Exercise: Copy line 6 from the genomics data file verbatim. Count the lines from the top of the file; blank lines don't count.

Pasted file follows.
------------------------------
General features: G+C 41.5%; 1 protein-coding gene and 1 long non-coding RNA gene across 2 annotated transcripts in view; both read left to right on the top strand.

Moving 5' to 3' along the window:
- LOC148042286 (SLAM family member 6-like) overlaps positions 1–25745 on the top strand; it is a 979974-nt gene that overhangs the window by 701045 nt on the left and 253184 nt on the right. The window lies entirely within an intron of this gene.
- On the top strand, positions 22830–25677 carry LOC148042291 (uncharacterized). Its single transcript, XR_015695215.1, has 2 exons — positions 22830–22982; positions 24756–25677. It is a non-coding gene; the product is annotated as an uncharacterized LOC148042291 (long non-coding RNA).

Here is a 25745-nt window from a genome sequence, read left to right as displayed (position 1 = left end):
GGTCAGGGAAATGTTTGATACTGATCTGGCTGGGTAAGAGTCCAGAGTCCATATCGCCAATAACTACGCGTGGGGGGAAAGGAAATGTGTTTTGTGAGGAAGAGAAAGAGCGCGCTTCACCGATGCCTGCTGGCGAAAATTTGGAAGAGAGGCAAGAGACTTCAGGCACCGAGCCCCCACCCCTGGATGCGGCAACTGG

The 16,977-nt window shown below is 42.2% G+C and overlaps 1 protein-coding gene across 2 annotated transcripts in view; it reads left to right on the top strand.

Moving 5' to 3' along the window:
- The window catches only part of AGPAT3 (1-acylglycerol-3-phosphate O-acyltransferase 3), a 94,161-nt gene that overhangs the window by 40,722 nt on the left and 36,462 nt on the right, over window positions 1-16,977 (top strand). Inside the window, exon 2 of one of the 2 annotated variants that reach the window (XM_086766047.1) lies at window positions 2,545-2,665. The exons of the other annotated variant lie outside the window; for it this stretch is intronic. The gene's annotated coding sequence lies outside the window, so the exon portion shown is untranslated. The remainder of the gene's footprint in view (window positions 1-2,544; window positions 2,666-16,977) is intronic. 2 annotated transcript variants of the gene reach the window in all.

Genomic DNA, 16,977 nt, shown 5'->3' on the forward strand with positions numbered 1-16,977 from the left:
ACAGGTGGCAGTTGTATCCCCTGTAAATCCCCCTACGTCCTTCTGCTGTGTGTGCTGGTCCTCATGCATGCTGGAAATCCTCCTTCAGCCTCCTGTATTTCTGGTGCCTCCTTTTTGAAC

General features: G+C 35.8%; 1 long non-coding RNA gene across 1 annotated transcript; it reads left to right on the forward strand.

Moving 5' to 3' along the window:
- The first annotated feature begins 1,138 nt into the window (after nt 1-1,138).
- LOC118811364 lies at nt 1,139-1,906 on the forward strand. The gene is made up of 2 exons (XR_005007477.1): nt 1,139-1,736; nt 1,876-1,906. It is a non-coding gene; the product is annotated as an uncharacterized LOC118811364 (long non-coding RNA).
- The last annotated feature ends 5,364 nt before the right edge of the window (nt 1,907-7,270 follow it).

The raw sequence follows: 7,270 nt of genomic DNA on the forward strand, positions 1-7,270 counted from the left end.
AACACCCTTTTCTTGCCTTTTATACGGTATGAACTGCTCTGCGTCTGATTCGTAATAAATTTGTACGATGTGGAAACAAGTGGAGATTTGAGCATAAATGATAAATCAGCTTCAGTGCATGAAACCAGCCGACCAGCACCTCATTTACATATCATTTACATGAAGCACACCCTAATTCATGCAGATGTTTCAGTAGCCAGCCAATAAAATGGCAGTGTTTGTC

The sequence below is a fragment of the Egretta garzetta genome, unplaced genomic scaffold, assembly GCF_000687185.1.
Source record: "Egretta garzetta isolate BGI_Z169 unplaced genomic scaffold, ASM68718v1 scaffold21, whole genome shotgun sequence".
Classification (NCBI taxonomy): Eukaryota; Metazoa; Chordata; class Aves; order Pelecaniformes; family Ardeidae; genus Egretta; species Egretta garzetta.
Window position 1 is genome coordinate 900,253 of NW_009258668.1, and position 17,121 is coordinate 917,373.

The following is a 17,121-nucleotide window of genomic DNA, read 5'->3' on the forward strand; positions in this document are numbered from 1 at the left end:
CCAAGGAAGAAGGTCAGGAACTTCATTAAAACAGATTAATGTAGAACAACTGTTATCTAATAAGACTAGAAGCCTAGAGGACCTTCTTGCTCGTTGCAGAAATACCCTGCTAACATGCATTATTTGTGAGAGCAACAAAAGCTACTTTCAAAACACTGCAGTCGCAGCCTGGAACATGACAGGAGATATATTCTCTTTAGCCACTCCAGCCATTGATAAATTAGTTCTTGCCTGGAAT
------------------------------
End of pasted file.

GGTCAGGGAAATGTTTGATACTGATCTGGCTGGGTAAGAGTCCAGAGTCCATATCGCCAATAACTACGCGTGGGGGGAAAGGAAATGTGTTTTGTGAGGAAGAGAAAGAGCGCGCTTCACCGATGCCTGCTGGCGAAAATTTGGAAGAGAGGCAAGAGACTTCAGGCACCGAGCCCCCACCCCTGGATGCGGCAACTGG